FAQ Cuba

Am I guaranteed to see a sea turtle or hatchling?


As with most wild animals, there is never a guarantee to see a sea turtle (they are endangered of course). However, we will be there during a high point of the green turtle nesting season, so you have a very good chance of seeing multiple turtles. Hatchlings are difficult to predict but there is a good chance to see them as well.

How does this trip benefit turtle conservation?


To participate in the work and stay at the research station, we pay a fee to the local partner which helps to cover the costs of the conservation and research efforts. In addition, the support provided by travelers helps to ensure that the beach is patrolled. Finally, every tour saves at least 500 hatchlings through a donation to the local conservation organization through our partner non-profit’s Billion Baby Turtles initiative.

Will I get to do every volunteer job on the trip?

We will try to give everyone the opportunity to try out the jobs they are interested in, including measuring, counting eggs, recording data, and other tasks. But we will be limited by the number of turtles that nest while we are there and the size of the group. First priority will be to have everyone do at least one job and then we can rotate jobs once everyone has had a turn. Check out the Sea Turtle Research page for details about the tasks involved in turtle research.

Logistical/Travel Issues

Do I need a Visa and what regulatory paperwork is required?

Cuban visas will be handled through your airlines when you make your reservation. There is an additional cost for that visa.
There is also a People to People license, for which we will provide you the documentation, to show upon return at U.S. Customs & Immigration.

How safe is Cuba?


Cuba is generally very safe for tourists, but petty crime is not uncommon. Use common sense and take precautions, especially at night. Along with the rise in tourism and the down-turn of the economy in the 90’s, an increase in hustlers and prostitutes has occurred. Hustlers or “jinateros” may be very pleasant and want anything from a dinner to marriage or a trip to the USA. Most Cubans would never approach you on the street without reason, so be sensitive of those who do. They are usually harmless.

How much money should I bring?


We recommend bringing at least $120 in cash for tips (for the guide and driver), optional activities, extra drinks (one drink per meal is included), souvenirs, going out on the town, and other expenses (some places charge for bathroom use for example). Diving costs roughly $40 per dive (equipment rental is $15), so keep that in mind if you plan to dive.

Where Can I Change Money?


The local currency is Cuban Convertible Pesos (CUC’s) and the rate is 1 to 1, though the government takes a 13% fee, so the rate actually comes out to .87 cents to 1 CUC. The rate is the same throughout the country. Upon your arrival in Cuba, your guide will have US $200 in CUC’s so you don’t need to change money right away. You will be able to change money at banks and at the hotels as you need.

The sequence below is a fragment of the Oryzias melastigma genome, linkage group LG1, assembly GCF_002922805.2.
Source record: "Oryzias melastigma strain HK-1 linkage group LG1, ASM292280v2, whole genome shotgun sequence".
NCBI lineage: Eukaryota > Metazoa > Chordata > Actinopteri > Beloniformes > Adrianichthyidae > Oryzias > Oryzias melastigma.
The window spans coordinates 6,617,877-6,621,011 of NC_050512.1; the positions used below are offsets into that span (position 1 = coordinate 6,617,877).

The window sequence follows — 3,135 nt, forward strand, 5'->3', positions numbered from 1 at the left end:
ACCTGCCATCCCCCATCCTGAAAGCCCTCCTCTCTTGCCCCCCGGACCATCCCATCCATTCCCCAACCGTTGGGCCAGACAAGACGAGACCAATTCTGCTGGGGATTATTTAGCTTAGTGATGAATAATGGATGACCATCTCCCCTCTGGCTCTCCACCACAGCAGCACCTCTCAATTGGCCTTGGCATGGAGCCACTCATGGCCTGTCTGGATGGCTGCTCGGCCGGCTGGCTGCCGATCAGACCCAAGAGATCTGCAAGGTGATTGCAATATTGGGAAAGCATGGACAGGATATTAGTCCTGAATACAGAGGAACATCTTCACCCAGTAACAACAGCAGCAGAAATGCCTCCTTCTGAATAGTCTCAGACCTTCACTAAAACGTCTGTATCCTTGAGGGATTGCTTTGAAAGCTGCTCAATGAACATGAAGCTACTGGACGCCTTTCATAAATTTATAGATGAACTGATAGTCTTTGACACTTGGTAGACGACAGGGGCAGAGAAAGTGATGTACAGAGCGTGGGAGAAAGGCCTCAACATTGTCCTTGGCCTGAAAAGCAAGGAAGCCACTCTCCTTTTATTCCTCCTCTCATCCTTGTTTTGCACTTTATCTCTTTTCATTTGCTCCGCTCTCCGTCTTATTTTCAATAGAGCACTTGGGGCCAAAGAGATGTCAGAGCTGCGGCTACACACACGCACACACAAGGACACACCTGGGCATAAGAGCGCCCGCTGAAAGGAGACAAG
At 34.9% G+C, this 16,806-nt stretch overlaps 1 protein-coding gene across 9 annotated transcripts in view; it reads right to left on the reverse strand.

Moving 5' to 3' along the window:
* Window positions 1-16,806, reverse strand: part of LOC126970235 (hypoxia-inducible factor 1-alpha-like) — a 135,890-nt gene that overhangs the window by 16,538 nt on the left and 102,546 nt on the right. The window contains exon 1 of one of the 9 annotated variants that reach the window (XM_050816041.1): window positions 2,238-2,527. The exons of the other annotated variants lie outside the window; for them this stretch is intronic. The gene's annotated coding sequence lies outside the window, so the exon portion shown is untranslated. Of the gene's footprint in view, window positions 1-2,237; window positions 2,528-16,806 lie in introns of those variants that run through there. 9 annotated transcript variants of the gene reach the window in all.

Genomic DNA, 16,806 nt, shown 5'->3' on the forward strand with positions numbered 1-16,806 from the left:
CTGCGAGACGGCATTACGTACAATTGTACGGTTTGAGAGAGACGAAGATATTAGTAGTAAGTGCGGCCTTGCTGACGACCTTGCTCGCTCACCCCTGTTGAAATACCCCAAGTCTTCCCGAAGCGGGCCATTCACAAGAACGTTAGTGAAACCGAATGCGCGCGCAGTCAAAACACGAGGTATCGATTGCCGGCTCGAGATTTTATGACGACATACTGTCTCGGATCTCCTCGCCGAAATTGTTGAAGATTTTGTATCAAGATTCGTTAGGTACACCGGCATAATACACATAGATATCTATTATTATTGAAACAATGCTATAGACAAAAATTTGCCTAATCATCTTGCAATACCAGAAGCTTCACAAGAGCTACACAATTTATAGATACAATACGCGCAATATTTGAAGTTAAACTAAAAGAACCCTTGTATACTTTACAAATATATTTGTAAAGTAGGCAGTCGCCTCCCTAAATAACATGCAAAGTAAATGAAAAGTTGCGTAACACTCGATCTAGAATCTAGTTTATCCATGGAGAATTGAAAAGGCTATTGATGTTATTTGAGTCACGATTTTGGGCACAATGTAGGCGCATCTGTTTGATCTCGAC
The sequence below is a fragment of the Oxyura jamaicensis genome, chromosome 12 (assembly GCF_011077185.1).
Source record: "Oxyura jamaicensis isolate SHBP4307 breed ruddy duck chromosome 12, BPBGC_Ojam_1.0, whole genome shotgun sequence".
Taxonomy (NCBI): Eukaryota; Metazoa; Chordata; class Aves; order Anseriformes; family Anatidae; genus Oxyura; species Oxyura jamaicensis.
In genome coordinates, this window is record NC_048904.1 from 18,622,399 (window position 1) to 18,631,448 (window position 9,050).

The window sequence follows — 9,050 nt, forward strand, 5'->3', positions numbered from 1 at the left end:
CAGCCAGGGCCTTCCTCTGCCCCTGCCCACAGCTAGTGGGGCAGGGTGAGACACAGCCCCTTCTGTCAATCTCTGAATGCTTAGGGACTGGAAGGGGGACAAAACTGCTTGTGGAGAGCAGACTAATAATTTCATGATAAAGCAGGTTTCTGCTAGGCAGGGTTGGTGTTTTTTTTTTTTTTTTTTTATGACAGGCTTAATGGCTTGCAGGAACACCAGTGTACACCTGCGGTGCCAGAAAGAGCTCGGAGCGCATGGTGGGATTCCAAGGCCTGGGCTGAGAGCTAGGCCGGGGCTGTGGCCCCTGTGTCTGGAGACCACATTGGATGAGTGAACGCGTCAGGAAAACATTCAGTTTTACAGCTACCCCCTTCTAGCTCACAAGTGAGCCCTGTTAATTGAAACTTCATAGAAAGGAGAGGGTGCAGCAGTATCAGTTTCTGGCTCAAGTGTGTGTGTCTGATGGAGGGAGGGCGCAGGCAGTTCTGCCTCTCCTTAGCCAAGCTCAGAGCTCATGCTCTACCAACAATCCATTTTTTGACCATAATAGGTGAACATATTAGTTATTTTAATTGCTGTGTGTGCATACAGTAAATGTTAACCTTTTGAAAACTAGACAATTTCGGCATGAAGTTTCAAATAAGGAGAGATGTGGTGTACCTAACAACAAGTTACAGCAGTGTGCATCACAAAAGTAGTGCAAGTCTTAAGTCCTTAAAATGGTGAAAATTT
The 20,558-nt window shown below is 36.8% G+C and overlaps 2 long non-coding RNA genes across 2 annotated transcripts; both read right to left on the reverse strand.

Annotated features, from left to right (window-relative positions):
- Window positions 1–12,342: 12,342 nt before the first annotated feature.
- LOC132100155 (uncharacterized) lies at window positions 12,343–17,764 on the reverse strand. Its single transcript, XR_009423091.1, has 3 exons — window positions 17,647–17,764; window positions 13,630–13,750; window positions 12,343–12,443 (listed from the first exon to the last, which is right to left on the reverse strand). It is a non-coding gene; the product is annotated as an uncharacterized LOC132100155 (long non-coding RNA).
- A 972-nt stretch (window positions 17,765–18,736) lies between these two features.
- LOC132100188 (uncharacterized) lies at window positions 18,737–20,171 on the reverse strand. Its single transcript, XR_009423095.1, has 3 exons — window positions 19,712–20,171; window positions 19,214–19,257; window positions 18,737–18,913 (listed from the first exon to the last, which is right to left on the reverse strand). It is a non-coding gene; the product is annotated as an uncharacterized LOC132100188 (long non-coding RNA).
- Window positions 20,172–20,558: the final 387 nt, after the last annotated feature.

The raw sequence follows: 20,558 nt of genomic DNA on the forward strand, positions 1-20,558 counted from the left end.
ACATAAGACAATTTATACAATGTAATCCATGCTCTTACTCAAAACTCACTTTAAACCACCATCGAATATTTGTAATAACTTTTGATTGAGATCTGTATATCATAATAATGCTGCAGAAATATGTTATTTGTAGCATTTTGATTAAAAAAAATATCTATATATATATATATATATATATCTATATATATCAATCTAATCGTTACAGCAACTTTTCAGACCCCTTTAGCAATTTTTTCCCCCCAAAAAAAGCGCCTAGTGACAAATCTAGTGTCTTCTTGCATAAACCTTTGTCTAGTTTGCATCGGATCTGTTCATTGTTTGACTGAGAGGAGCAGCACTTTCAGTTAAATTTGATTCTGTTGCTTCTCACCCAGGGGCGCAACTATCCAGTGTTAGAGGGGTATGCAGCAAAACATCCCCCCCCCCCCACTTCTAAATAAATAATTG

How much should I tip?


Many Cubans who work in the tourist industry depend on tips for their income. Don’t forget to set aside tip money for the guide and driver (we recommend per person $40-50 for the driver and $80-100 for the guide). Carry coins for restroom attendants. Restaurant and activity tips are included in the tour price though feel free to tip extra for great service. Also be sure to tip baggage handlers, maids. (1 or 2 CUC’s each).

Can I call home or check my email while in Cuba?

The cheapest way to call home from Cuba is to purchase a phone card at your hotel, and use public phones. Wifi is available at the hotels, but the connection can be weak. To get online, you can purchase internet cards at the hotels (2 CUC/hour).

Are the electrical outlets the same as in the US?


The voltage in Cuba is the same as the states, no adapter is needed.

How should I handle medications I need to bring?


If you plan to bring personal medicine to Cuba, please consider the following:

  • Carry just the necessary quantity, which is the quantity normally used by a person having your health problem.
  • Bring a prescription or a written statement from your doctor, specifying that the medicine is being used under their control and that you need it for your physical health.
  • Have the medicines labeled or properly identified.

Do I need any vaccinations before going?


Since we are not doctors, we cannot give you advice on vaccinations. We recommend speaking with your doctor or visiting a travel clinic. You can also check the CDC website for Cuba for the most up-to-date information.

What is the weather like in Cuba in June?

Cuba has a subtropical climate, characterized by moderately high temperatures throughout the year. Be sure to check the weather forecast before you pack and depart, so that you may adequately prepare for the weather. In the summer the temperature can reach as high as 90 or over. Average humidity is 78%, the influence of the northeastern trade winds result in a gentle sea breeze that reaches most parts of the island all year round.

There are only two differentiated seasons: the dry season (November to April) and the rainy season (May to October). Hurricanes take place (rarely) between June and November. Weather conditions are usually similar to those in southern Florida, so the weather reports for that area can provide you with an idea of what to expect.

What can I bring back to the US?


Under current US regulations, you are allowed to bring back a total of $100 worth of Cuban rum and cigars. There is no restriction for other types of souvenirs. Bringing products from wildlife may be restricted, so we don’t recommend purchasing anything made from wild animals.